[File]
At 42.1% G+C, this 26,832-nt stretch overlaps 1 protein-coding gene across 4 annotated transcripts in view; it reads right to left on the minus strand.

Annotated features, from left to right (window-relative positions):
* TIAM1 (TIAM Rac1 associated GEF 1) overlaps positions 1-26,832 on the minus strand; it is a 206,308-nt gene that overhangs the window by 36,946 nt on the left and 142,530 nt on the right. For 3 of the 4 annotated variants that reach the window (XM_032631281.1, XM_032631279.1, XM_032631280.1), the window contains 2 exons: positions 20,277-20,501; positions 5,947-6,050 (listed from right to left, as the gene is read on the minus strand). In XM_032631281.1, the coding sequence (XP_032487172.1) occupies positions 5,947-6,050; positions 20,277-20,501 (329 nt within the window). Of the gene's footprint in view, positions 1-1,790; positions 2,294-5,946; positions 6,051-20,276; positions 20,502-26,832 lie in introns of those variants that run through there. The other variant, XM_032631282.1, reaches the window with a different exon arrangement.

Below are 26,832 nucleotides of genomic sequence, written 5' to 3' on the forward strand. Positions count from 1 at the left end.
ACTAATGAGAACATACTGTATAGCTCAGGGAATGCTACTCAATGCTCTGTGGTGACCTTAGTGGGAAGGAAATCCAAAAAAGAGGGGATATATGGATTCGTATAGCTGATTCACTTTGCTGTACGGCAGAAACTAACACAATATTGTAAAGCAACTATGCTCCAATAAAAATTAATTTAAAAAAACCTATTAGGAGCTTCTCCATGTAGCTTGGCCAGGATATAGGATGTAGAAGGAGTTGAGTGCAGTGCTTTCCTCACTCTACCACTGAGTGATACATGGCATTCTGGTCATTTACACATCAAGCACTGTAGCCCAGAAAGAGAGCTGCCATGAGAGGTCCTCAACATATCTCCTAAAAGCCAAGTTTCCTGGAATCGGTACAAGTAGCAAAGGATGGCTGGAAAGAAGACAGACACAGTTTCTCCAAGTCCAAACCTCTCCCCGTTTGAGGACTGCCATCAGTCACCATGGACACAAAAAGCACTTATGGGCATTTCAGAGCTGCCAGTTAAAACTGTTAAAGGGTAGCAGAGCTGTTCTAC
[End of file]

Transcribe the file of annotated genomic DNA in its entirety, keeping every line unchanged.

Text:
At 42.1% G+C, this 26,832-nt stretch overlaps 1 protein-coding gene across 4 annotated transcripts in view; it reads right to left on the minus strand.

Annotated features, from left to right (window-relative positions):
* TIAM1 (TIAM Rac1 associated GEF 1) overlaps positions 1-26,832 on the minus strand; it is a 206,308-nt gene that overhangs the window by 36,946 nt on the left and 142,530 nt on the right. For 3 of the 4 annotated variants that reach the window (XM_032631281.1, XM_032631279.1, XM_032631280.1), the window contains 2 exons: positions 20,277-20,501; positions 5,947-6,050 (listed from right to left, as the gene is read on the minus strand). In XM_032631281.1, the coding sequence (XP_032487172.1) occupies positions 5,947-6,050; positions 20,277-20,501 (329 nt within the window). Of the gene's footprint in view, positions 1-1,790; positions 2,294-5,946; positions 6,051-20,276; positions 20,502-26,832 lie in introns of those variants that run through there. The other variant, XM_032631282.1, reaches the window with a different exon arrangement.

Below are 26,832 nucleotides of genomic sequence, written 5' to 3' on the forward strand. Positions count from 1 at the left end.
ACTAATGAGAACATACTGTATAGCTCAGGGAATGCTACTCAATGCTCTGTGGTGACCTTAGTGGGAAGGAAATCCAAAAAAGAGGGGATATATGGATTCGTATAGCTGATTCACTTTGCTGTACGGCAGAAACTAACACAATATTGTAAAGCAACTATGCTCCAATAAAAATTAATTTAAAAAAACCTATTAGGAGCTTCTCCATGTAGCTTGGCCAGGATATAGGATGTAGAAGGAGTTGAGTGCAGTGCTTTCCTCACTCTACCACTGAGTGATACATGGCATTCTGGTCATTTACACATCAAGCACTGTAGCCCAGAAAGAGAGCTGCCATGAGAGGTCCTCAACATATCTCCTAAAAGCCAAGTTTCCTGGAATCGGTACAAGTAGCAAAGGATGGCTGGAAAGAAGACAGACACAGTTTCTCCAAGTCCAAACCTCTCCCCGTTTGAGGACTGCCATCAGTCACCATGGACACAAAAAGCACTTATGGGCATTTCAGAGCTGCCAGTTAAAACTGTTAAAGGGTAGCAGAGCTGTTCTAC